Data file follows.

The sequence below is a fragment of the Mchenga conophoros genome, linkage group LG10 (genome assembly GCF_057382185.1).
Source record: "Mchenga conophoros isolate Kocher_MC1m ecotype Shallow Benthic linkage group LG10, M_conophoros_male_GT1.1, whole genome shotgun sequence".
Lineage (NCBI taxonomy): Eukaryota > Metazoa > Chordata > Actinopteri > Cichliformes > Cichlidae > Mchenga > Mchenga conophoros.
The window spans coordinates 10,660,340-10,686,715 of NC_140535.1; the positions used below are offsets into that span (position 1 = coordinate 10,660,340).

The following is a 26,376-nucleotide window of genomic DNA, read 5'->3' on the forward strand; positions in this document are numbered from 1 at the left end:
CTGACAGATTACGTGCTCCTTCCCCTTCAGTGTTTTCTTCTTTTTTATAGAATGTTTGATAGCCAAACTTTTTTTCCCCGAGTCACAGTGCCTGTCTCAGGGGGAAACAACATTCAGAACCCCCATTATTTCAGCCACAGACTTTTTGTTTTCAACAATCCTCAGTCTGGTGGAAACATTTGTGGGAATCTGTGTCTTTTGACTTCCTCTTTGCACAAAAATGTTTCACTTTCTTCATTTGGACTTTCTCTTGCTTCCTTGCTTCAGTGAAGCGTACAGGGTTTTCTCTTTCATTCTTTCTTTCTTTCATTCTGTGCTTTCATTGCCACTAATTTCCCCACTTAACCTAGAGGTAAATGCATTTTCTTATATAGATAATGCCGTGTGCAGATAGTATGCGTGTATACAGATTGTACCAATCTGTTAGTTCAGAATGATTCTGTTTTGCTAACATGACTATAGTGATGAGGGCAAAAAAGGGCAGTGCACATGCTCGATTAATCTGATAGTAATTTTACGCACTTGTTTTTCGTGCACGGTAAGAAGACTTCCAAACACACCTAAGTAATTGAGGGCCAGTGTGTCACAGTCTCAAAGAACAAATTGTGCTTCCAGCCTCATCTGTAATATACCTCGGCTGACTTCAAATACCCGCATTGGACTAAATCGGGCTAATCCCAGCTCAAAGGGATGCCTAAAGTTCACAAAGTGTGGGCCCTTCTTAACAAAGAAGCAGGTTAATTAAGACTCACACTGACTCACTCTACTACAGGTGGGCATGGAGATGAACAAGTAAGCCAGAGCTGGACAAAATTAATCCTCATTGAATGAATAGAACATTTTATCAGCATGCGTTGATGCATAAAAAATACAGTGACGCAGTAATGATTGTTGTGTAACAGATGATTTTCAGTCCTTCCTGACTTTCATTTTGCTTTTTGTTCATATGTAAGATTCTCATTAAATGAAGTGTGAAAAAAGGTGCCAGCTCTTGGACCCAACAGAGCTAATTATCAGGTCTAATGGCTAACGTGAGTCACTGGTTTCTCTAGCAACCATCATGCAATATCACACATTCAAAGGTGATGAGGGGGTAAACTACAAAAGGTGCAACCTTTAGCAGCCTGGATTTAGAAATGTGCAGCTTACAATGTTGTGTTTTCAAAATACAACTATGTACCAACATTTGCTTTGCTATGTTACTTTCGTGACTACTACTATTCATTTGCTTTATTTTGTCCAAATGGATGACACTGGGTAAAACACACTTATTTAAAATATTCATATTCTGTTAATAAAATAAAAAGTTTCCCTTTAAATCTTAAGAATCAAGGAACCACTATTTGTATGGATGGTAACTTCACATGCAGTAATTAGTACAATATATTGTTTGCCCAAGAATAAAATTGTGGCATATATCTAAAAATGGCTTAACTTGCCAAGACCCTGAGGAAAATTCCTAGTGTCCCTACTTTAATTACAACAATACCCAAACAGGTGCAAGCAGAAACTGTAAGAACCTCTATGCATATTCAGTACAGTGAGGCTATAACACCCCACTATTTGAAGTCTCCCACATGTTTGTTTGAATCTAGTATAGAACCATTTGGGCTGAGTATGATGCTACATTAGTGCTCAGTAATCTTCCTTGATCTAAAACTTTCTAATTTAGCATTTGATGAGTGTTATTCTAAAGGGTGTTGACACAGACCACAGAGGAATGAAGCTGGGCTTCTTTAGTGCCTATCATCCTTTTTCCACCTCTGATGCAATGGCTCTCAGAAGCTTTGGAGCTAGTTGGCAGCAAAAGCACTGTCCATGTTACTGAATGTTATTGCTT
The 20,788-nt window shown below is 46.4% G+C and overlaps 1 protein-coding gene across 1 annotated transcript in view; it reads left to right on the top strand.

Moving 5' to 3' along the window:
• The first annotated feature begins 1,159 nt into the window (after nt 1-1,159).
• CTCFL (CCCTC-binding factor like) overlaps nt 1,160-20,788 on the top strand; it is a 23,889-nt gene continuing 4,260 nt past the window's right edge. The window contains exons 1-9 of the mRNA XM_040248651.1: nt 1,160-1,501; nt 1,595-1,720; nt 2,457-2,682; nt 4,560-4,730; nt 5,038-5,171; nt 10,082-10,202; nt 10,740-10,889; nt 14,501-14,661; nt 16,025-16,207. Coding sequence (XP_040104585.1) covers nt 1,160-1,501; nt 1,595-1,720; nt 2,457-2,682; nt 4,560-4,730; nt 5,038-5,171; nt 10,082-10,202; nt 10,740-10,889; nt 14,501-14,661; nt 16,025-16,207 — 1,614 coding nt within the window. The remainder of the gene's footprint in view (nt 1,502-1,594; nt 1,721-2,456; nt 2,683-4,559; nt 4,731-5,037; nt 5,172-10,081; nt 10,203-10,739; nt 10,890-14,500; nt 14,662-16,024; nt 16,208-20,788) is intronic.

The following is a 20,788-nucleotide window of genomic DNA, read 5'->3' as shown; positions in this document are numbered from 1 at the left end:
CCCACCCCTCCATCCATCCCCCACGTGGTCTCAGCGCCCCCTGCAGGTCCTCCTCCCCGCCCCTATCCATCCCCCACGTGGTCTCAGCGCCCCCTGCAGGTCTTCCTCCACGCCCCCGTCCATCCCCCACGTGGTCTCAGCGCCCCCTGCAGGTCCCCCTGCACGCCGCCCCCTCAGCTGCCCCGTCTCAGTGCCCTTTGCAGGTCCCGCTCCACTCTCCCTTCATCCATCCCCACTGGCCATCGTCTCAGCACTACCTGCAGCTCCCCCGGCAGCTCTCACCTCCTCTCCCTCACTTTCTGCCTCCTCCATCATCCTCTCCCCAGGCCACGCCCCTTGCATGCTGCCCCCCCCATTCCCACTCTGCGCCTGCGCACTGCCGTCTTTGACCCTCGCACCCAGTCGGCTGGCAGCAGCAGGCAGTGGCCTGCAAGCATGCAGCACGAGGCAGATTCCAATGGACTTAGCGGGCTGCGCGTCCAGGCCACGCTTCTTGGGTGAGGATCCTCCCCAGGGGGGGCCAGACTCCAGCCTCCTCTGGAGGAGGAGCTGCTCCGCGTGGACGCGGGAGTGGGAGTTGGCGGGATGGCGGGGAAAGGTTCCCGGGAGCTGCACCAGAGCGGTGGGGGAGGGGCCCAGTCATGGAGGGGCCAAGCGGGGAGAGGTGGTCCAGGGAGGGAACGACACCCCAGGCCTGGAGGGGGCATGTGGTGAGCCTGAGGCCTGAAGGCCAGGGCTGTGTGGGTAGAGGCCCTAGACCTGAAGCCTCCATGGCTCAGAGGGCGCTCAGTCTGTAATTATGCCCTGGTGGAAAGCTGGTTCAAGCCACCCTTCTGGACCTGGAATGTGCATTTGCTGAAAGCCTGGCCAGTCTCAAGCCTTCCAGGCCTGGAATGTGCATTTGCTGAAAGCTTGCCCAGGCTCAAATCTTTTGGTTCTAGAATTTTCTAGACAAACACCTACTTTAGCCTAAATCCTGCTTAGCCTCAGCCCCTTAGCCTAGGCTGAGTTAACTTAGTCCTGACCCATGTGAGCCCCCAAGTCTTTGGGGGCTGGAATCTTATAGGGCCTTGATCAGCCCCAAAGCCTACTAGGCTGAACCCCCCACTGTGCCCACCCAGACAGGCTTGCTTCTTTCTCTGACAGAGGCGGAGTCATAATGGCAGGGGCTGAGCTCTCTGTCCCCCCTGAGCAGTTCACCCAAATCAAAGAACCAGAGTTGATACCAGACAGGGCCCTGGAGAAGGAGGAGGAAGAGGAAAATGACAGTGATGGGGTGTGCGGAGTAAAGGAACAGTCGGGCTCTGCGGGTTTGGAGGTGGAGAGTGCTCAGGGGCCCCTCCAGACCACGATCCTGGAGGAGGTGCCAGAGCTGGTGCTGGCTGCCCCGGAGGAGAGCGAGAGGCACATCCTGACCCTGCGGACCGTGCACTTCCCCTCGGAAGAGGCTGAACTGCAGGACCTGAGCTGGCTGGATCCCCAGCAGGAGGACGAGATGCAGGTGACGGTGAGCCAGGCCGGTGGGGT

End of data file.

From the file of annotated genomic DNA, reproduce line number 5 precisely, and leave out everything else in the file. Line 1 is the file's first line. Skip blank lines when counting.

The following is a 26,376-nucleotide window of genomic DNA, read 5'->3' on the forward strand; positions in this document are numbered from 1 at the left end: